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At-large tractor fraudster caught after Crimewatch appeal has jail term extended

David Lukac

A FRAUDSTER caught by police after a BBC Crimewatch appeal has had his jail sentence extended by a judge for failing to attend court for both his trial and sentencing hearing.

David Lukac, 27, was one of two men who duped a foreign farmer during a sophisticated £18,000 cross-border swindle which concluded in Cumbria during June, 2016.

The unsuspecting victim was lured from his native Slovakia to Ravenstondale, near Kirkby Stephen, on the promise of buying an almost half-price tractor he ultimately never received. The farmer had flown on a one-way ticket to England and was driven to a tractor dealership by Lukac and partner-in-crime Juraj Szajko.

After a complicated translation exchange at the innocent business’s premises, the farmer was then driven to a bank. There, Szajko loitered as Lukac accompanied their unsuspected victim to a counter where he was duped into transferring £17,800 into what he believed was the tractor seller’s account.

Fortunately the farmer’s money was held by the bank, earmarked for return and he was able to return home with help from the Slovakian embassy. But the offence was said to have had a significant impact on his business, personal life and wellbeing.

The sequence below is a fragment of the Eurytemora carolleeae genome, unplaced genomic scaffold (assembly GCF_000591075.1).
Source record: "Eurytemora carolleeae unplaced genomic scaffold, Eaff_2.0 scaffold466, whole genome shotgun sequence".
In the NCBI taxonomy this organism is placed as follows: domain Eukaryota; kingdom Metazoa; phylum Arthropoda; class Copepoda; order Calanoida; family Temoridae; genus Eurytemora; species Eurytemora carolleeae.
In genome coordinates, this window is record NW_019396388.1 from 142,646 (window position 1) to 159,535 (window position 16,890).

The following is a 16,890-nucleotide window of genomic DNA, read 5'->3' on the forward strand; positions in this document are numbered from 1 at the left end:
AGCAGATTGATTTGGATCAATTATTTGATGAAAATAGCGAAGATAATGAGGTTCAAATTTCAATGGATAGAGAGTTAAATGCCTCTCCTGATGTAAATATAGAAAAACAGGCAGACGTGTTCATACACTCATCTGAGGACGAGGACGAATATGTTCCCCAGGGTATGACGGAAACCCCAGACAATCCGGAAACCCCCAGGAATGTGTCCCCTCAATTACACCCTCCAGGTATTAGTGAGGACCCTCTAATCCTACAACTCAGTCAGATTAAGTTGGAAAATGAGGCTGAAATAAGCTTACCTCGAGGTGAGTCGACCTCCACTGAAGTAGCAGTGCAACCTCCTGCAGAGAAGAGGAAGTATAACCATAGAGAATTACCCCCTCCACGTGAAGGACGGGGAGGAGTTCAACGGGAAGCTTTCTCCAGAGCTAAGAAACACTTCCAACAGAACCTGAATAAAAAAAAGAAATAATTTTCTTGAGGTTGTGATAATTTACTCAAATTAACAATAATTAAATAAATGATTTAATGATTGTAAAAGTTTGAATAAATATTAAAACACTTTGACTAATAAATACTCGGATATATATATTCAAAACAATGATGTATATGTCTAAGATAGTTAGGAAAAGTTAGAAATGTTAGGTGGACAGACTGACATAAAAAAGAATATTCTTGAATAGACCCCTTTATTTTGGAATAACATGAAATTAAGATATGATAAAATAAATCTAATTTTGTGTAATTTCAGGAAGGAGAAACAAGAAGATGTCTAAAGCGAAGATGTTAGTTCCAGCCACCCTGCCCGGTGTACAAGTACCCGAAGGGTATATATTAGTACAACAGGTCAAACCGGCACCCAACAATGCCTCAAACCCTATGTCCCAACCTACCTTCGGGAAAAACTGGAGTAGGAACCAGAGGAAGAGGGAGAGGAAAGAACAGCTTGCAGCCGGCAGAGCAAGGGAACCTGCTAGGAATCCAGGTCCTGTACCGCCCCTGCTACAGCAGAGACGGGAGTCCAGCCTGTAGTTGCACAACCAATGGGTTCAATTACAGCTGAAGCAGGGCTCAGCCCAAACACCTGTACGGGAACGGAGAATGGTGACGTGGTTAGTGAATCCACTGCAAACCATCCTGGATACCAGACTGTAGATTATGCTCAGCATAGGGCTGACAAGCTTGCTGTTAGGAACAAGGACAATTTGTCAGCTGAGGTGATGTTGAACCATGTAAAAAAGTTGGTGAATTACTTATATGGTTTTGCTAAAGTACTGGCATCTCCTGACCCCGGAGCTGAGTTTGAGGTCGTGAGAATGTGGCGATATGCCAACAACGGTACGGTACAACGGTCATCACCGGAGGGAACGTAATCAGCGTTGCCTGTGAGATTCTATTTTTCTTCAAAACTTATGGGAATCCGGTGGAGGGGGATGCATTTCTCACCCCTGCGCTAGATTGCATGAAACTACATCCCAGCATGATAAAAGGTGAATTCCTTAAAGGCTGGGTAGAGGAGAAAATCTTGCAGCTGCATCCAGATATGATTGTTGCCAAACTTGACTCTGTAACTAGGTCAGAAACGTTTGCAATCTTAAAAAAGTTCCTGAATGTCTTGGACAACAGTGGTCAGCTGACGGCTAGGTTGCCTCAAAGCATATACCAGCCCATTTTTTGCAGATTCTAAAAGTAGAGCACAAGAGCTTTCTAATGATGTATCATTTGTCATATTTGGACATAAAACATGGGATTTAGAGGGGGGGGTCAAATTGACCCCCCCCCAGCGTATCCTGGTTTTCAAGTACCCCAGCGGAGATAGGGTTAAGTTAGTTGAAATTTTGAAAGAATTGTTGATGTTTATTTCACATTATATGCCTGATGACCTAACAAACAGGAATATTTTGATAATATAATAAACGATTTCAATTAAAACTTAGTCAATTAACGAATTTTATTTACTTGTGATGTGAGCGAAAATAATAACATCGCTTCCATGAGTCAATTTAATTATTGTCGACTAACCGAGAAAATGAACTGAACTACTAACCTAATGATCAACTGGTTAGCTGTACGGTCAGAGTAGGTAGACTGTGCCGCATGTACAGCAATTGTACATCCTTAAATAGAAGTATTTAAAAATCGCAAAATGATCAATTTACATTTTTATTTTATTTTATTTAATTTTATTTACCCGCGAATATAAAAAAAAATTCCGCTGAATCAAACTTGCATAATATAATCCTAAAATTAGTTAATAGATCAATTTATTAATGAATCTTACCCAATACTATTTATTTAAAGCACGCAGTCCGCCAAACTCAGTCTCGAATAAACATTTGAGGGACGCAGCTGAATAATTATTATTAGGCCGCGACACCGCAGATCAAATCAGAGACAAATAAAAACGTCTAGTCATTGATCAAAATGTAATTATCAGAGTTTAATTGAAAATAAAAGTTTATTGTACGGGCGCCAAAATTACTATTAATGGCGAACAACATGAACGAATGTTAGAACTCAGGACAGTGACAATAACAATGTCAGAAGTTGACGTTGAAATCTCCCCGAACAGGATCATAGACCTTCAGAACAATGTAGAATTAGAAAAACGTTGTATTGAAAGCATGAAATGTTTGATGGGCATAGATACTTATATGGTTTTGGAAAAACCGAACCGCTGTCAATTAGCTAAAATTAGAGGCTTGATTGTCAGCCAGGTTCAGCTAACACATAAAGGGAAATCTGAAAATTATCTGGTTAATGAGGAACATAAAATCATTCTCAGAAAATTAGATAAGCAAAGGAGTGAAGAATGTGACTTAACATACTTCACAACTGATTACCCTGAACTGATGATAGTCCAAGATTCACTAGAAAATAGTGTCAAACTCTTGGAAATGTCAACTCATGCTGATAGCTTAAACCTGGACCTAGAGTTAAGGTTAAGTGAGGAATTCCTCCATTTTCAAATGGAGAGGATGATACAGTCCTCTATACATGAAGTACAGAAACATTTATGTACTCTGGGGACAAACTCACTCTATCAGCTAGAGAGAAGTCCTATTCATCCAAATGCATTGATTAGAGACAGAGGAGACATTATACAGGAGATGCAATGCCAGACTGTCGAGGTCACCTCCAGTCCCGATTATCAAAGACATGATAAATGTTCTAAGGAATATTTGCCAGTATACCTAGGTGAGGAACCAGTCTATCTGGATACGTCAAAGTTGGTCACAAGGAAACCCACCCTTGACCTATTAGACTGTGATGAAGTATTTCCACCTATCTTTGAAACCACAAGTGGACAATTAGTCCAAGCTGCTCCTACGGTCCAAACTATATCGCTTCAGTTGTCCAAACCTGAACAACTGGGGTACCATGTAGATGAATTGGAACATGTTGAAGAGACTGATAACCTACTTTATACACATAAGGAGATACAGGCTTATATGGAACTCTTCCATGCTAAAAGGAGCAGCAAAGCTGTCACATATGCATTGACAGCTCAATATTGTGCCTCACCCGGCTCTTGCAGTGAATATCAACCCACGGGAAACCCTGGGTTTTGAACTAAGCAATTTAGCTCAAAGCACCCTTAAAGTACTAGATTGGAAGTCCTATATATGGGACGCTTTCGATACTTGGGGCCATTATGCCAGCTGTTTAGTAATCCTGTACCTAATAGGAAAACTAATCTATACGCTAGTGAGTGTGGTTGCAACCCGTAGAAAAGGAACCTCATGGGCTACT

Szajko, 38, of Princes Risborough, Buckinghamshire, later admitted fraud and received a suspended prison sentence. But Lukac, latterly of Broad Street, Parkgate, Rotherham, failed to attend court, was found guilty after a trial held in his absence and, as he remained at large, was sentenced to 30 months’ imprisonment.

Police called on the public’s help to trace Lukac, who was caught in September days after an appeal was broadcast on the BBC’s Crimewatch Roadshow. He is now behind bars serving the jail term.

Lukac appeared at Carlisle Crown Court over a video link this morning (THURS), and admitted failing to surrender on bail on an earlier occasion, causing a delay to the criminal proceedings.

Often emotional, he told Judge Julie Clemitson he was “sorry for everything”. “I wasn’t working and I didn’t have any money,” said the father of three Slovakia-based young children. “Because of that there was nobody available to being me to court. They asked for too much money.”

Lukac was eventually tracked down after police learned he was working and registered. “I would like to apologise for everything I committed,” he added. “This is the first time I have committed it, and this is the last time as well. I just want to get back and see my children.”

Judge Clemitson gave Lukac a consecutive four-week jail term for failing to attend court. “That means four weeks will be added to the term you are already serving,” she told him.

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